There is much that is mysterious in Pajtim Statovci’s debut novel, My Cat Yugoslavia, originally written in Finnish and translated by David Hackston. The mystery starts out with the narrators—there are two—and continues with the surrealist elements of the plot, such as a talking gay cat.
Bekim is a young man living in Finland and taking university courses, though he seems unclear as to why. He has zero interest in his studies, works a dull job to support himself, and in general seems rather lost. In the novel’s opening scene, he meets a man in what is clearly an m4m chatroom or some version of Grindr. The man comes over, the two have sex, and though the encounter is mutually enjoyable, narrator Bekim gets spooked and asks the man to leave.
This is only the first episode in a long battle with intimacy. Over the course off the novel, Bekim buys a boa constrictor in an attempt to commit to something; meets and moves in with a humanoid cat who becomes his lover and abuser; takes a trip to the former Yugoslavia, the country of his birth, perhaps in an attempt to heal; and last but not least, meets another man back in Finland, falls in love, and purposefully sabotages the relationship at its peak for no apparent reason other than fear.
In alternating chapters, Bekim’s mother, Emine, narrates her own tale, starting with her girlhood in Yugoslavia – specifically, in Kosovo, near the capital Prishtina. Part of the Muslim Albanian minority in the country, Emine is an intelligent, ambitious girl whose heart is broken when she comes to understand that her role in life will be that of wife and mother, nothing more. Her arranged marriage occurs during the 1980s, amidst rising ethnic tensions, protests breaking out across the country, and political instability making life miserable for many. Emine’s marriage echoes that political unrest, as her husband, whom she found attractive and kind before the wedding, turns out to be violent and demanding.
Nonetheless, the two have children, leave the countryside for the city, and eventually flee Yugoslavia when the war breaks out. As immigrants to Finland, they suffer neglect, culture shock, and discrimination, which makes the shining beacon of a new life dim. The children—including Bekim—grow up and eventually leave, as does Emine’s husband, who yearned all along to return to Yugoslavia.
The novel intertwines the two storylines, making the parallels stand out. The biggest is the abusive relationships that both mother and son find themselves in. In Bekim’s case, the relationship is surreal, as the unnamed cat remains both animal and human throughout their time together, never clearly one or the other. We learn later in the book that as a child, Bekim had intense night terrors and was afraid of cats and snakes, which makes his choice of adopting a boa constrictor and beginning a relationship with a cat not only interesting but a testament to his character, of which we don’t get much of a sense otherwise. In other words, Bekim is deliberately facing his fears through his actions, so that even though he seems stuck and stagnant, he’s actually moving forward.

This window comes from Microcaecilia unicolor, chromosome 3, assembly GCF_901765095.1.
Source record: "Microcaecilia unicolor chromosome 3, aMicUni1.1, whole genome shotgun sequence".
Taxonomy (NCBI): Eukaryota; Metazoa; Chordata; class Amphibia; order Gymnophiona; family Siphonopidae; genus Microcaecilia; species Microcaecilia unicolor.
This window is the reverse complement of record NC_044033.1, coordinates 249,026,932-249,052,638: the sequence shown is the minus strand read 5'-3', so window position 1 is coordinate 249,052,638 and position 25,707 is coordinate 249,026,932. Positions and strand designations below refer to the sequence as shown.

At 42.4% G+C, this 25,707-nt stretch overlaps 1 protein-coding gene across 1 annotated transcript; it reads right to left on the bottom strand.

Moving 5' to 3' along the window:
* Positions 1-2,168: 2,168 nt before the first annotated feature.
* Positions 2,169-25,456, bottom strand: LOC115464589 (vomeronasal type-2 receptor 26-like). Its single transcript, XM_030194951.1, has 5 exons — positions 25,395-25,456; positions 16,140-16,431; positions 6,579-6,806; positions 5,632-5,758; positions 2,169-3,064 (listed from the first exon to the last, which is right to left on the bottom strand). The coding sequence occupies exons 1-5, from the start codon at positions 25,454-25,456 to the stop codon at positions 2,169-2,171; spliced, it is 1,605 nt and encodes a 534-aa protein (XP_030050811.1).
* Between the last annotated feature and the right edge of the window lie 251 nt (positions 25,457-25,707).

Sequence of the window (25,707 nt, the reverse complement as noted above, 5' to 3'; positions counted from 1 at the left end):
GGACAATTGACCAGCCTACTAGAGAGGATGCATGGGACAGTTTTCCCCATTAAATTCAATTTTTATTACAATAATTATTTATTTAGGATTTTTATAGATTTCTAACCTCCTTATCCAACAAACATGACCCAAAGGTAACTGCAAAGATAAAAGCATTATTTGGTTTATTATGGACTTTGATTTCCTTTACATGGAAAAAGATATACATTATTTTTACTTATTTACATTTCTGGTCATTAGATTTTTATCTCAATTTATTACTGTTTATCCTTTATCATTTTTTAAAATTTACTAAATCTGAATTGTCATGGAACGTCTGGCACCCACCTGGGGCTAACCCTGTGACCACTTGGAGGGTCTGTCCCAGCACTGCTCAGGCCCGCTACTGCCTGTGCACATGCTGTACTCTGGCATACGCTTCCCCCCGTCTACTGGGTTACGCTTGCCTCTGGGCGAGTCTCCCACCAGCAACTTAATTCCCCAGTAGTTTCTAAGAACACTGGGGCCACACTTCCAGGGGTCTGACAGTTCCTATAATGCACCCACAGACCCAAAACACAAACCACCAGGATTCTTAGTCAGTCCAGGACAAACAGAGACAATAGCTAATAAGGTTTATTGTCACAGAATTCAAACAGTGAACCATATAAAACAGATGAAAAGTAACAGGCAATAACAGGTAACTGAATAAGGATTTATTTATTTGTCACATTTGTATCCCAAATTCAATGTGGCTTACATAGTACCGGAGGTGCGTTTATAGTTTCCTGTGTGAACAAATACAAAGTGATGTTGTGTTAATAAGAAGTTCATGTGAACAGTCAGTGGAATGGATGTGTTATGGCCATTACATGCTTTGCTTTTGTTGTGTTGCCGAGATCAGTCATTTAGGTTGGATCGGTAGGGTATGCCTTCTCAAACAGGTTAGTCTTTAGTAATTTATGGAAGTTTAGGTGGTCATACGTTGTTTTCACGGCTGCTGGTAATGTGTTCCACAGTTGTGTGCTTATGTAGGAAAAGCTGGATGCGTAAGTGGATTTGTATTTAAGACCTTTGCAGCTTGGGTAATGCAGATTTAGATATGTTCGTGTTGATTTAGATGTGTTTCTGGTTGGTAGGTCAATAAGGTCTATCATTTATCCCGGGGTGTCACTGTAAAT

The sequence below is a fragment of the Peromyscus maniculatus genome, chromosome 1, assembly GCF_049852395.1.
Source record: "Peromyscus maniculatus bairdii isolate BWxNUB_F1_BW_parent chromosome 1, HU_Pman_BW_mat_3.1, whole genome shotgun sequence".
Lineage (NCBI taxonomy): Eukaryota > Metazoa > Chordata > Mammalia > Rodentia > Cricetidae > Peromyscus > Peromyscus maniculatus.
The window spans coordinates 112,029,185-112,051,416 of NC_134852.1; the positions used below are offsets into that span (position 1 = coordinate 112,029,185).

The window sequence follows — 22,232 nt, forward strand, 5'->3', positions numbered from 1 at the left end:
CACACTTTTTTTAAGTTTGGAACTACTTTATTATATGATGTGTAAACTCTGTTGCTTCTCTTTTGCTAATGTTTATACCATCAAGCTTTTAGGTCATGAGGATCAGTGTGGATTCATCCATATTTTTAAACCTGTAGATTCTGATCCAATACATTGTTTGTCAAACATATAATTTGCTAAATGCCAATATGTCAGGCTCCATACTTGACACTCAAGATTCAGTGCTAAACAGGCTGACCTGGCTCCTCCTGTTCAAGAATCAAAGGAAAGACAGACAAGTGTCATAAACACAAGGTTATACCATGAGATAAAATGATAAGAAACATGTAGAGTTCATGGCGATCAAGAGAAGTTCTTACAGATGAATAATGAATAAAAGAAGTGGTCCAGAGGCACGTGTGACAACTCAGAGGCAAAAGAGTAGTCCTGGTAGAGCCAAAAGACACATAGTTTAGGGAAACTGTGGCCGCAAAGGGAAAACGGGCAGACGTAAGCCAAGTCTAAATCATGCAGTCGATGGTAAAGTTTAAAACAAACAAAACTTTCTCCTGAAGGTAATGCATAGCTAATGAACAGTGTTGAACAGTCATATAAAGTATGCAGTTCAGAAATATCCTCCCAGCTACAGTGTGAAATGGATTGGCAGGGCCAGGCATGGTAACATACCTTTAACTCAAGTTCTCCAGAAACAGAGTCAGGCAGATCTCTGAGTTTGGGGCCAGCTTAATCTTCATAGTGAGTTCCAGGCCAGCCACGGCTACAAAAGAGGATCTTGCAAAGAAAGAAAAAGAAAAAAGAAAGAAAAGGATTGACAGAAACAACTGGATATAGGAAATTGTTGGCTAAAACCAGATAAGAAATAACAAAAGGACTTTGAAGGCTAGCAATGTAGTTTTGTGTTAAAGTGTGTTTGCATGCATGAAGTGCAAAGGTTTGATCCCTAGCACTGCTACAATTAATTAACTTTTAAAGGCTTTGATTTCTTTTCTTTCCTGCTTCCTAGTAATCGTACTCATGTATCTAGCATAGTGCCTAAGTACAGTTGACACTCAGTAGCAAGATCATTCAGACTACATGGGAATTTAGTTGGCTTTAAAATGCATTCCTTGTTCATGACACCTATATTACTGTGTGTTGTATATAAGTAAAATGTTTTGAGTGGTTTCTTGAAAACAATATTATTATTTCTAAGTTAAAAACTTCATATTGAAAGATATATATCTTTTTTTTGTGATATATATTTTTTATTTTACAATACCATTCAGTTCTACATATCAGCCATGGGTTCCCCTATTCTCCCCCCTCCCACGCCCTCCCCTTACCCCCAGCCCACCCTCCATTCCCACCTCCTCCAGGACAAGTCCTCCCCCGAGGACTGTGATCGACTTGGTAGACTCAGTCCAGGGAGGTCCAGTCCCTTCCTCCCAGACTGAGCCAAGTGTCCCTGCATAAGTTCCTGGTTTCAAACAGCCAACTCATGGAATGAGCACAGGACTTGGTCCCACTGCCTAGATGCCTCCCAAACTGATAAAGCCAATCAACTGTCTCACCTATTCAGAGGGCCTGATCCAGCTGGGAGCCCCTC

Another parallel between the two narrators is their intense sense of shame. For Emine, shame is an ever-present threat. If the house isn’t spick and span, if the courting rites aren’t adhered to, if she raises a fuss when her husband-to-be abuses her on the way to the wedding—any and all of these could cast shame onto her family. Bekim learns shame as a child—it is the first emotion that he remembers recognizing—and it follows him into adulthood. Shame remains more internal for him, tied to his sexuality and gender performance (the cat, for example, proclaims a dislike for “gays,” saying he likes toms but not bitches, implying a dislike of effeminate men).
How is the end?
Despite the clever ways Statovci ties together the two storylines, the book feels somewhat loose, as if its various parts haven’t been screwed in tightly enough. Much of the enjoyment in reading it comes from accepting the absurd and then thinking critically about the narratives. If one were to read the book simply for entertainment, it might be found to be lacking as a work of fiction. For a reader looking for fiction that also serves as social criticism, however, My Cat Yugoslavia is both thought-provoking and emotionally resonant.